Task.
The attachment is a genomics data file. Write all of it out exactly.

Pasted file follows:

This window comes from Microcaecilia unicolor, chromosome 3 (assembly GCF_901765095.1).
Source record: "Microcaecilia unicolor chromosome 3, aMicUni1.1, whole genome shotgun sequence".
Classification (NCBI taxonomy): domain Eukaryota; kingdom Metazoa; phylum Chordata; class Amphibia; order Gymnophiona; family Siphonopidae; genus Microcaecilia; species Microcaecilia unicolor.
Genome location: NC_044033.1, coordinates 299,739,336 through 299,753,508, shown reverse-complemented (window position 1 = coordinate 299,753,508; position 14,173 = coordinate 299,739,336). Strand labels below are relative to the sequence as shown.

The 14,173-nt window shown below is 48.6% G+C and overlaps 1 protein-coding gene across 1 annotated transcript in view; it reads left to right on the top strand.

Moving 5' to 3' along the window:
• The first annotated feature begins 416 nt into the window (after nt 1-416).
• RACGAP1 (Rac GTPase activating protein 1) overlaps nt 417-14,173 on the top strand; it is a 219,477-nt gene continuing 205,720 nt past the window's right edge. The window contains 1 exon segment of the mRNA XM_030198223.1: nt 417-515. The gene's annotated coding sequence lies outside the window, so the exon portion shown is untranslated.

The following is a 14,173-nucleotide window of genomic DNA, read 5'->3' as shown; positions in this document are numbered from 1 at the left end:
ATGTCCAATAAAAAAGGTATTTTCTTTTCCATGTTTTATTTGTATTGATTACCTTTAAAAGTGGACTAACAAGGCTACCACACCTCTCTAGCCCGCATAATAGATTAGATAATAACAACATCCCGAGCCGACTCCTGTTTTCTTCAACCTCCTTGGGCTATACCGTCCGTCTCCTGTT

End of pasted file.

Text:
This window comes from Microcaecilia unicolor, chromosome 3 (assembly GCF_901765095.1).
Source record: "Microcaecilia unicolor chromosome 3, aMicUni1.1, whole genome shotgun sequence".
Classification (NCBI taxonomy): domain Eukaryota; kingdom Metazoa; phylum Chordata; class Amphibia; order Gymnophiona; family Siphonopidae; genus Microcaecilia; species Microcaecilia unicolor.
Genome location: NC_044033.1, coordinates 299,739,336 through 299,753,508, shown reverse-complemented (window position 1 = coordinate 299,753,508; position 14,173 = coordinate 299,739,336). Strand labels below are relative to the sequence as shown.

The 14,173-nt window shown below is 48.6% G+C and overlaps 1 protein-coding gene across 1 annotated transcript in view; it reads left to right on the top strand.

Moving 5' to 3' along the window:
• The first annotated feature begins 416 nt into the window (after nt 1-416).
• RACGAP1 (Rac GTPase activating protein 1) overlaps nt 417-14,173 on the top strand; it is a 219,477-nt gene continuing 205,720 nt past the window's right edge. The window contains 1 exon segment of the mRNA XM_030198223.1: nt 417-515. The gene's annotated coding sequence lies outside the window, so the exon portion shown is untranslated.

The following is a 14,173-nucleotide window of genomic DNA, read 5'->3' as shown; positions in this document are numbered from 1 at the left end:
ATGTCCAATAAAAAAGGTATTTTCTTTTCCATGTTTTATTTGTATTGATTACCTTTAAAAGTGGACTAACAAGGCTACCACACCTCTCTAGCCCGCATAATAGATTAGATAATAACAACATCCCGAGCCGACTCCTGTTTTCTTCAACCTCCTTGGGCTATACCGTCCGTCTCCTGTT